Science Fair: How do we know?

Non-scientists have a very funny idea of what goes on in science. Looking at headlines in newspapers, you would get the impression that the great and the wise stroke their beards and lo! new scientific understanding.

To help my students understand the varying scientific methods, I had my students look up some science news and explain it to the class. We got a good spread of biology, some astronomy, some climate science, not much chemistry and a little physics. Then I asked them HOW scientists knew. And HOW they had done the experiment.

Some interesting discussions came up and from them, my class were able to suggest a basic scientific method (and also how it might vary for different disciplines).

Then they were allowed to look up projects, with the proviso that they find a hypothesis to test. With my older students, I introduced Popper to them and watched their minds blow. (I love that moment)

“So, you can NEVER prove anything right?!”

My younger students were bursting to do baking soda volcanoes. I am so sick of baking soda volcanoes. It’s a waste of vinegar and no one learns anything about either neutralisation or plate tectonics. I banned them. But I am not really an evil person by nature, so I ran a special practical lesson where they could get them out of their system (and learn about neutralisation while they were there)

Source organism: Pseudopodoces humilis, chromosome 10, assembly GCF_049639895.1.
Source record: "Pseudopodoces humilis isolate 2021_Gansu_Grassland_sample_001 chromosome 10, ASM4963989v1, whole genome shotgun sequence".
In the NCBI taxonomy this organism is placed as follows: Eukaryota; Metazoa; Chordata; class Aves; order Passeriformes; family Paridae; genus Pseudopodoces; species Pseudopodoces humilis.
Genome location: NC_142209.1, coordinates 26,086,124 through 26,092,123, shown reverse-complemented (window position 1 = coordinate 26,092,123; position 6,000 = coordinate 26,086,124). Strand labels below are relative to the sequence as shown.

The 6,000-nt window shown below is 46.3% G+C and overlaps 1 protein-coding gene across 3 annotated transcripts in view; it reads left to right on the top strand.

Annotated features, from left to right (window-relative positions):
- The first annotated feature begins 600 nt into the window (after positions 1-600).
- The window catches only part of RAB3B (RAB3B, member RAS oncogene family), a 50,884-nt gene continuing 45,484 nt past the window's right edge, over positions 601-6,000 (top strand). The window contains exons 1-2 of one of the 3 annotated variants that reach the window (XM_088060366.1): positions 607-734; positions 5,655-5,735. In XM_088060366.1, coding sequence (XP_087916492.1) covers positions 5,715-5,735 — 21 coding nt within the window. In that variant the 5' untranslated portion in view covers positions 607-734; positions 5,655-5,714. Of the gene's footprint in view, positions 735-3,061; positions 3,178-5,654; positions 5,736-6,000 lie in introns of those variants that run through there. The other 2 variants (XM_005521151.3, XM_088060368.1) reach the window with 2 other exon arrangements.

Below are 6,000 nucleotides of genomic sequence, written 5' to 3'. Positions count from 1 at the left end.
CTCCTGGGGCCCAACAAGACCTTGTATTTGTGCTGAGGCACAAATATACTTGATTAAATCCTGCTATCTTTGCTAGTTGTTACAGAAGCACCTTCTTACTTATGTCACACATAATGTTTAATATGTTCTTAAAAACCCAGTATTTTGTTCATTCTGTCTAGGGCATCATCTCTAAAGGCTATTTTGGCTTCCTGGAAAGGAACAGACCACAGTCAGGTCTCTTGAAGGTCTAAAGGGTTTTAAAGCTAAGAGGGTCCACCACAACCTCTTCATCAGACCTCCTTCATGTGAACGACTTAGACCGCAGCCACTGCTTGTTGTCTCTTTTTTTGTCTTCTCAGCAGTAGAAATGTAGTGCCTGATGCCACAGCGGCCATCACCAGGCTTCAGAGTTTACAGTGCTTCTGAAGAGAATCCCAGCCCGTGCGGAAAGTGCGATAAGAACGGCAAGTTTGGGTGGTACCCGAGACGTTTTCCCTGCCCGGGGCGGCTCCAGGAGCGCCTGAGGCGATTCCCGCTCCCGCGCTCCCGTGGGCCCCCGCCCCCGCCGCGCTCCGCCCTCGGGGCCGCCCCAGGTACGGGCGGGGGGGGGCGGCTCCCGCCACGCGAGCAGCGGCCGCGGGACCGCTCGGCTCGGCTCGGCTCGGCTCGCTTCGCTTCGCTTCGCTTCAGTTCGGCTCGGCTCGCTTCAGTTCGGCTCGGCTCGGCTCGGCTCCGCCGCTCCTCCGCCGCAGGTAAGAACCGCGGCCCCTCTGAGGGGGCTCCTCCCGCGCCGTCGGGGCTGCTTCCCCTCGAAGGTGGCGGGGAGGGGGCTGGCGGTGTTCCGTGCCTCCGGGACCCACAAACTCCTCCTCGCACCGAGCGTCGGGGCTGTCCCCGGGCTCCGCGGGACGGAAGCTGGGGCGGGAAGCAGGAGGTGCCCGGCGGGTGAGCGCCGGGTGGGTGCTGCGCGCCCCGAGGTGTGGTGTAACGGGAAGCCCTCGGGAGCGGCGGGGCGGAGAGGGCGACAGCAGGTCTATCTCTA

Funnily enough, even though my older students were interested in doing chemistry experiments, they have all settled on behavioural science and biology. One student is doing a research project into secondary cancer, she might even have a really good idea so it is exciting to support her explore it.

My younger students are running experiments across all of science.

So far, so good. They are planning really well and working together. I feel a bit redundant in lessons, really.


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